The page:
At Connecticut Children’s Medical Center, broken hearts are fixed. Children and families across Connecticut benefit from the Medical Center’s cardiologists and cardiovascular surgeons expertise in interventions, surgery, intensive care, imaging and fetal diagnostics. For our daughter, Olivia, these services proved to be life-saving.
Part way through my pregnancy, we learned that our unborn daughter had a congenital heart defect, a condition known as pulmonary artesia. The defect was described to us as “having half a heart.” We were told that the defect couldn’t be fixed and our daughter would die shortly after birth. Devastated, my husband, Arnie, and I turned to our pediatrician for advice and that’s when we found Connecticut Children’s.
We were without hope. But Dr. Felice Heller, of Connecticut Children’s, called us and said, “Don’t worry. We’ve seen plenty of these. Your daughter will be fine.” It’s impossible to put into words how much that meant to us.
Less than forty-eight hours after birth, Olivia had her first operation. Eight days later she was home. At four months she had the next planned heart surgery. At six weeks there was another surgery to repair an intestinal problem commonly associated with congenital heart defects. It was difficult for Arnie, our daughter, Maddie, and me to see Olivia undergo so many surgeries in such a short period of time. But everyone at Connecticut Children’s kept us informed each step of the way. We knew there was a plan and we were thankful for the great support and communication from Connecticut Children’s.
At age four Olivia had her third and hopefully last heart surgery. We could tell it was time for this surgery. In the days and weeks leading up to it, Olivia’s energy level dropped to the point that she could barely climb a set of stairs. We could actually hear her approaching, her breathing was so labored. But then just nine days after surgery, she was home and literally running up and down the driveway. It was hard to believe it was the same little girl who was struggling to do simple things less than two weeks before.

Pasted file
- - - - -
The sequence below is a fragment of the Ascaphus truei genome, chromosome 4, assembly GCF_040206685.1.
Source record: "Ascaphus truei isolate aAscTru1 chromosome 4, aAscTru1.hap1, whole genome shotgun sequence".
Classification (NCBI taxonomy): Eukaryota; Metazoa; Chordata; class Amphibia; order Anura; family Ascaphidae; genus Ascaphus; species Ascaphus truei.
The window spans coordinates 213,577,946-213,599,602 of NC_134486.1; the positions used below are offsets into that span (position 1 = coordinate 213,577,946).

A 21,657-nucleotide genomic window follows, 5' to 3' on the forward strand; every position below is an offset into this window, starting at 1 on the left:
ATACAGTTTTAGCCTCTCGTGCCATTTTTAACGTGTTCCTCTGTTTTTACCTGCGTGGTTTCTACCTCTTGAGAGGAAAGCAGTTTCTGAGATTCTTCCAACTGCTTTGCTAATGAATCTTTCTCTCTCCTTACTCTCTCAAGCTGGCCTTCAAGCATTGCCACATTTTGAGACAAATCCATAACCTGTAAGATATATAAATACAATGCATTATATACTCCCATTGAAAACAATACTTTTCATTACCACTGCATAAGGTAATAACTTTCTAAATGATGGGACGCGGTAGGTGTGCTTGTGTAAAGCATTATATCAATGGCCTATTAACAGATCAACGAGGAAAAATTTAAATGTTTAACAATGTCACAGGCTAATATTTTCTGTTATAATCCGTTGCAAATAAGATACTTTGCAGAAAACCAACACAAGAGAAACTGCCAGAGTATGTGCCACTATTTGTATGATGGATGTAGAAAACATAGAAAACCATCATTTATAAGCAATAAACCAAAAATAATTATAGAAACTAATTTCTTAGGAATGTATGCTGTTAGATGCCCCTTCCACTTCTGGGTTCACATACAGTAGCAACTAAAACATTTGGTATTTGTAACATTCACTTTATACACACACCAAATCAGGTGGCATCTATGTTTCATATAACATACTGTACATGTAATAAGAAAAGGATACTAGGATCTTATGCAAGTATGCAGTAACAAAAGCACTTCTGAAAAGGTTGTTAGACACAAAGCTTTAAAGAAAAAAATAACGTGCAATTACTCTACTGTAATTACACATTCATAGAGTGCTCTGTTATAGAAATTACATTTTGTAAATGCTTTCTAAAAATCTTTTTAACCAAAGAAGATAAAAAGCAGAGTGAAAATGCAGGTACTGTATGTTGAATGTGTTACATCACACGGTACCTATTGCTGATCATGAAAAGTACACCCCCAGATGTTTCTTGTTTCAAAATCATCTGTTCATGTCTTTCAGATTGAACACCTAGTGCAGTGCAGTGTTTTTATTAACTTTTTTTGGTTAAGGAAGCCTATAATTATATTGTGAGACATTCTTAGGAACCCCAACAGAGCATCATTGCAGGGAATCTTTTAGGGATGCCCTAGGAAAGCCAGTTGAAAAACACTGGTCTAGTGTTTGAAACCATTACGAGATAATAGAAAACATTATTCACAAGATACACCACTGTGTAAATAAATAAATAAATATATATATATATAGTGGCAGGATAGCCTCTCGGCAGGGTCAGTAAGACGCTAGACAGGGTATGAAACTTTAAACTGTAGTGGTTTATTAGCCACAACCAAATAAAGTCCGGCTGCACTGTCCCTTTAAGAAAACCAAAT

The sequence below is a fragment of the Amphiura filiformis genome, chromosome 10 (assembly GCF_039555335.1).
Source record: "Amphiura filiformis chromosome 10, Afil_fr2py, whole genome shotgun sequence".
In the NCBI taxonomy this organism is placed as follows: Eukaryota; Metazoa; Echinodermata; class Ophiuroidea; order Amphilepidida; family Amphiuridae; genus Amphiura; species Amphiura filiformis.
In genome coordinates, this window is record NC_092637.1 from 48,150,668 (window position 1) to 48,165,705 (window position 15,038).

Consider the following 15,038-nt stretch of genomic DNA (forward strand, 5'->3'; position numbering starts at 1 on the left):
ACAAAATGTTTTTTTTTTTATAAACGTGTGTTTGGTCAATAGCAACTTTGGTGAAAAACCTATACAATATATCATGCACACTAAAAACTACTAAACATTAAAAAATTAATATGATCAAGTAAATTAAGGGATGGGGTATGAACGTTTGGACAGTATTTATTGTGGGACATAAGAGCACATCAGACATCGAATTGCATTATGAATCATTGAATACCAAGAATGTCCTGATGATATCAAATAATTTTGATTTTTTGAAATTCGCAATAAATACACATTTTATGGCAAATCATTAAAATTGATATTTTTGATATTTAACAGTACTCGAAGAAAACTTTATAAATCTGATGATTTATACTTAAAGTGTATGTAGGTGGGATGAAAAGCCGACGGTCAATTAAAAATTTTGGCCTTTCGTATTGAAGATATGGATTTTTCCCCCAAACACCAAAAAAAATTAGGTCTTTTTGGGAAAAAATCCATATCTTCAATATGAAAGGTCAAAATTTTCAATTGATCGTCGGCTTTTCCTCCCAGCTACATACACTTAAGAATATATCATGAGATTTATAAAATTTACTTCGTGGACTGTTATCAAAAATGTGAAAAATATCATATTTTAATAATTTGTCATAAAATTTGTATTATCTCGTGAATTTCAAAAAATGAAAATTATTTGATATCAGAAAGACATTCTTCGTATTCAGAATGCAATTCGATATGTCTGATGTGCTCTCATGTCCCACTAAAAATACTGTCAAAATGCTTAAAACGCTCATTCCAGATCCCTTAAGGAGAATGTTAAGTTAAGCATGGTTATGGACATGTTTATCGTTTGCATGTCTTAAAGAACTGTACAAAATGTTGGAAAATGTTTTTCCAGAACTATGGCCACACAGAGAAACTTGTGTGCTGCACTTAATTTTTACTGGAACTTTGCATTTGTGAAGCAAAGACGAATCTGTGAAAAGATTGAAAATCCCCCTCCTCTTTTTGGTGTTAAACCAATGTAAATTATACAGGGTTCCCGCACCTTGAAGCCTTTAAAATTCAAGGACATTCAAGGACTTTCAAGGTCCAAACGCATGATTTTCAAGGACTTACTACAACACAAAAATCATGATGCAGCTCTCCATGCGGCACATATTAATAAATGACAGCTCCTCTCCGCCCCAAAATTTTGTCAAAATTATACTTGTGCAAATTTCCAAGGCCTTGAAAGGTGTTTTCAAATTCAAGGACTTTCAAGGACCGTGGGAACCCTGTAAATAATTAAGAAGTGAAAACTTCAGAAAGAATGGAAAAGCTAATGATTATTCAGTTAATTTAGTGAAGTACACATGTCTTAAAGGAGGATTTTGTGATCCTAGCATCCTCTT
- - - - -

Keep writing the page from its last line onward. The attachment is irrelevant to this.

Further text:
Now 7 years old, Olivia has taken up dance. This year she tackled Hip Hop and next year she has her heart set on ballet. She’s doing so well in school, too. When people find out about her medical history, they are completely surprised. This is exactly what we hoped and dreamed for. Olivia is not cured, and she will need some level of ongoing cardiac care, but she is bright eyed and spirited as ever.
Plans are underway for a new Cardiovascular Care Center at Connecticut Children’s. It will support and strengthen the incredible efforts of the cardiac team who work together to offer the most advanced cardiac care for infants, children and adolescents with congenital and acquired heart defects.
As a not for profit organization, Connecticut Children’s Medical Center relies on gifts from people like you and me to advance the clinical programs and services that are vital to the families of our region. Please consider a gift to the Annual Fund. Your donation will help ensure our children receive the care they deserve
A very grateful mom